For the first time, people across America are learning the true meaning of their homeland's motto, 'E Pluribus Unum' Ñ out of many, one.

From diners in Woodburn to policy meetings in Washington, Americans are intently watching how their government brings Kurds, Shiites and Sunnis together under the unitary civic creed of participatory self-government. From the United States' classrooms to its capital, people are closely observing the nearly insurmountable task of building a singular democracy out of a diverse and fragmented society.

But as we watch pluralism flourish (or fail) in Iraq, we must not forget the importance of this principle as the foundation of our own democracy.

Last month, U.S. Secretary of Education Rod Paige told an interviewer for the Baptist Press, 'All things being equal, I'd prefer to have a child in a school where there's a strong appreciation for values, the kinds of values that I think are associated with the Christian community.' As President Bush's education chief, Paige's remarks fly in the face of the administration's claims to promote democratic principles worldwide.

The reconstruction of Iraq reminds us that mutual respect and celebration of diversity are the foundations of a strong democratic society. But in our own country, the Bush administration continues to insist that Christianity Ñ at the exclusion of other faiths and secular traditions Ñ is the answer to our problems.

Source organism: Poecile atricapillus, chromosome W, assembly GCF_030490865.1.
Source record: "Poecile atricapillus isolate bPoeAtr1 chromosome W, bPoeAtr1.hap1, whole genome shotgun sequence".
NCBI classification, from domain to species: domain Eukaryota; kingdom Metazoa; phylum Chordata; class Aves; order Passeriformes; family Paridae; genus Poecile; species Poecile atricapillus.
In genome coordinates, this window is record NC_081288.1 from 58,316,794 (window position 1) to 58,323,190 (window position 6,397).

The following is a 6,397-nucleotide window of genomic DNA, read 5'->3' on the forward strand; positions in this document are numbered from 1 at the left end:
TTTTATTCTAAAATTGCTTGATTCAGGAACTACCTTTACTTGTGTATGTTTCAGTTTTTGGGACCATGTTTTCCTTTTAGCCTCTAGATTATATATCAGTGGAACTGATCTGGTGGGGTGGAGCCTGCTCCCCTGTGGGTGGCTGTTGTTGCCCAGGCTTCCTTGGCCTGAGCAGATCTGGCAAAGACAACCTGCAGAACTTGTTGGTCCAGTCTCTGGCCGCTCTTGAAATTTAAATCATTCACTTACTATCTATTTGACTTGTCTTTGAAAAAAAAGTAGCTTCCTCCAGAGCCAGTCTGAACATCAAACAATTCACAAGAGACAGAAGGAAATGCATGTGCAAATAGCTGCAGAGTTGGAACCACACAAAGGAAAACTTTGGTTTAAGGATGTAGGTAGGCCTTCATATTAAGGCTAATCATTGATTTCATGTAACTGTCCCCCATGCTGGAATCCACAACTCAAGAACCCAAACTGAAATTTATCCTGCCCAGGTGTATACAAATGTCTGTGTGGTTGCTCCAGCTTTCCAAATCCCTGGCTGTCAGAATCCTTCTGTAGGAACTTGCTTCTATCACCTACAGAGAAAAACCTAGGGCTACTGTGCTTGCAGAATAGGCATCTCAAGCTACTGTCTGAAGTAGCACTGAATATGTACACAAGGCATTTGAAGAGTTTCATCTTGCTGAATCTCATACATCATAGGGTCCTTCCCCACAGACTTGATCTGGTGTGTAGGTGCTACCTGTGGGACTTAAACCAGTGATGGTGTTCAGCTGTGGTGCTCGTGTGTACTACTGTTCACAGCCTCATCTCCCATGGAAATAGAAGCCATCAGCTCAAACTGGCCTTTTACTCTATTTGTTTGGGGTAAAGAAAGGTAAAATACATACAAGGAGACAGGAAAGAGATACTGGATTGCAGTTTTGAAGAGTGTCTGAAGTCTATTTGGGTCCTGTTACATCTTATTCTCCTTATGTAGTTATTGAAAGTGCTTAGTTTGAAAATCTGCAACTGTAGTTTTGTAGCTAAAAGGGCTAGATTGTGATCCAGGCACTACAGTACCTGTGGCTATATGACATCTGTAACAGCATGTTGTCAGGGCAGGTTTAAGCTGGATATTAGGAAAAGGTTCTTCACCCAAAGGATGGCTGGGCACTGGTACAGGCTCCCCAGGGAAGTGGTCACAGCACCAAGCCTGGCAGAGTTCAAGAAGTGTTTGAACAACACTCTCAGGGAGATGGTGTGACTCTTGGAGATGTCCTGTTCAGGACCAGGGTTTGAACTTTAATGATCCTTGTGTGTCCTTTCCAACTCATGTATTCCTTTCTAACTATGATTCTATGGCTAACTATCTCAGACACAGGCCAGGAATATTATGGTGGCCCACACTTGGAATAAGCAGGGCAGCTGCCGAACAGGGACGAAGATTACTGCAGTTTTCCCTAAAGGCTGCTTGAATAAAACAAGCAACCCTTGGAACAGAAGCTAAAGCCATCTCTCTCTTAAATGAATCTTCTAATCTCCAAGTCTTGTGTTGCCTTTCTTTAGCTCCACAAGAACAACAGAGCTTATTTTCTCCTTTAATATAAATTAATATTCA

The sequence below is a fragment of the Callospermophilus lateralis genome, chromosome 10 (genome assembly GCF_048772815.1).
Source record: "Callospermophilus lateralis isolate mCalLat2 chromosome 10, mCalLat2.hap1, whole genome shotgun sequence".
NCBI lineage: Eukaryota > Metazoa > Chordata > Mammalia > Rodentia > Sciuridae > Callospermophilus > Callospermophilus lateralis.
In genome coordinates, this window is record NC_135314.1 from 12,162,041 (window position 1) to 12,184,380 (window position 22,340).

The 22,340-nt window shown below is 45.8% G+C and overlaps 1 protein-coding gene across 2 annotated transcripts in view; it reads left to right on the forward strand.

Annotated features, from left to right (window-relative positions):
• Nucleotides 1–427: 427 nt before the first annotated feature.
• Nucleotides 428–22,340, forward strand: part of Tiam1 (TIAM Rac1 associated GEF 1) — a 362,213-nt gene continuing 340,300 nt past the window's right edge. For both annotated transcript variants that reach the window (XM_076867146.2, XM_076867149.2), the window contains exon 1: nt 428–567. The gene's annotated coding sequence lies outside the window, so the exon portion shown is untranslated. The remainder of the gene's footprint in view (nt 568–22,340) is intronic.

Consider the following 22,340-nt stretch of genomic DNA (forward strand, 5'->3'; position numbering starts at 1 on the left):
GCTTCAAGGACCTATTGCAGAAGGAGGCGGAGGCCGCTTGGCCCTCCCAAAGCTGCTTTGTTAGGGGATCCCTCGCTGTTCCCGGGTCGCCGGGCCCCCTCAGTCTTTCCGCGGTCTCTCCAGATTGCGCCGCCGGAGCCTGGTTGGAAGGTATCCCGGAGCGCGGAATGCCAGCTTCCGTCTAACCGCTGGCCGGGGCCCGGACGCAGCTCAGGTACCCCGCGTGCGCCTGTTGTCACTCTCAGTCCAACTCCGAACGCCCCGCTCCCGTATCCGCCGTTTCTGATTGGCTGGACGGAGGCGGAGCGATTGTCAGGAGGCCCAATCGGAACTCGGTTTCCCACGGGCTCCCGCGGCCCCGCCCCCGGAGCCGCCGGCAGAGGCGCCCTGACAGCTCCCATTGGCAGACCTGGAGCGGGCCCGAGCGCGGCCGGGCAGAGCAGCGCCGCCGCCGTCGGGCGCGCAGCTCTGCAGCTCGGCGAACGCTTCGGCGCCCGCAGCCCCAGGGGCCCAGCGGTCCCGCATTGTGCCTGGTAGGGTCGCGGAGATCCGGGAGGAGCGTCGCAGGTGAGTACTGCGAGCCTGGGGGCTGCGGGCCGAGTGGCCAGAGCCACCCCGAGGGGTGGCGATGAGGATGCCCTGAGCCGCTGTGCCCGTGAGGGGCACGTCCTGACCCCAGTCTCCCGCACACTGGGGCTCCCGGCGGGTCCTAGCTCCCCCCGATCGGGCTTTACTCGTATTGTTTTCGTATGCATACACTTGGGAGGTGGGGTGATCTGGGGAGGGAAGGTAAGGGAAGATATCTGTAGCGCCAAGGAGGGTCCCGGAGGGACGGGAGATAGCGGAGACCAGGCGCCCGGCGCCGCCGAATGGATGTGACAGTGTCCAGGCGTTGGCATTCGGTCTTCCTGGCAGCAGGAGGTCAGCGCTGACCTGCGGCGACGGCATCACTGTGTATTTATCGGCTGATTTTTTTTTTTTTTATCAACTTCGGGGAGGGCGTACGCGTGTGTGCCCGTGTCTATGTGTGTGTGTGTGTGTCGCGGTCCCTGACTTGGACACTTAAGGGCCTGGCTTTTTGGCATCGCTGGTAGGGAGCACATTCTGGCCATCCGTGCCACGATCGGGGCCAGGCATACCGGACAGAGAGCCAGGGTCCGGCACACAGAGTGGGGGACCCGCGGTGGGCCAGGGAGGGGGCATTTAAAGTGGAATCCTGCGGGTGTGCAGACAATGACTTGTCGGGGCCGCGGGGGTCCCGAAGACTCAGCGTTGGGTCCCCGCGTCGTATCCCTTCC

This trend doesn't stop with Paige. The Bush administration has enthusiastically supported 'faith-based' initiatives Ñ from programs promoting fundamentalist Christianity in prisons to church initiatives that address poverty. Of course, in many of these programs, along with a free meal comes a lesson in the 'one truth' Ñ as fundamentalist Christians see it.

But just as the new Iraqi government, if it is to succeed, can't promote the 'one truth' of its majority, our government also must not turn to Christianity just because a majority of Americans are Christians. We must not fall into the trap of believing that pluralism is to blame for America's problems.

On the contrary, pluralism is democratic; pluralism is American.

At some level, I agree with Paige. All things being equal, I too would prefer to have a child in a school where there is a strong appreciation for values. The values I would want that school to promote, however, are civic awareness and participation, critical thought, responsibility and most importantly, respect. I would leave it to that child's parents Ñ rather than the government Ñ to promote the values embedded in any particular religion.

One of my professors told me that there is nothing more instructive than teaching. As we teach Iraq about the beauty of our democratic tradition, let us continue to learn about our need, today as much as ever before, to embrace the diversity within our own society.

Let us not forget that the cornerstone of America's democratic tradition is pluralism.

'E Pluribus Unum' Ñ out of many, one.

Misha Isaak, 20, is a junior at Reed College and served as the first student member of the Portland school board. He lives in Southeast Portland.

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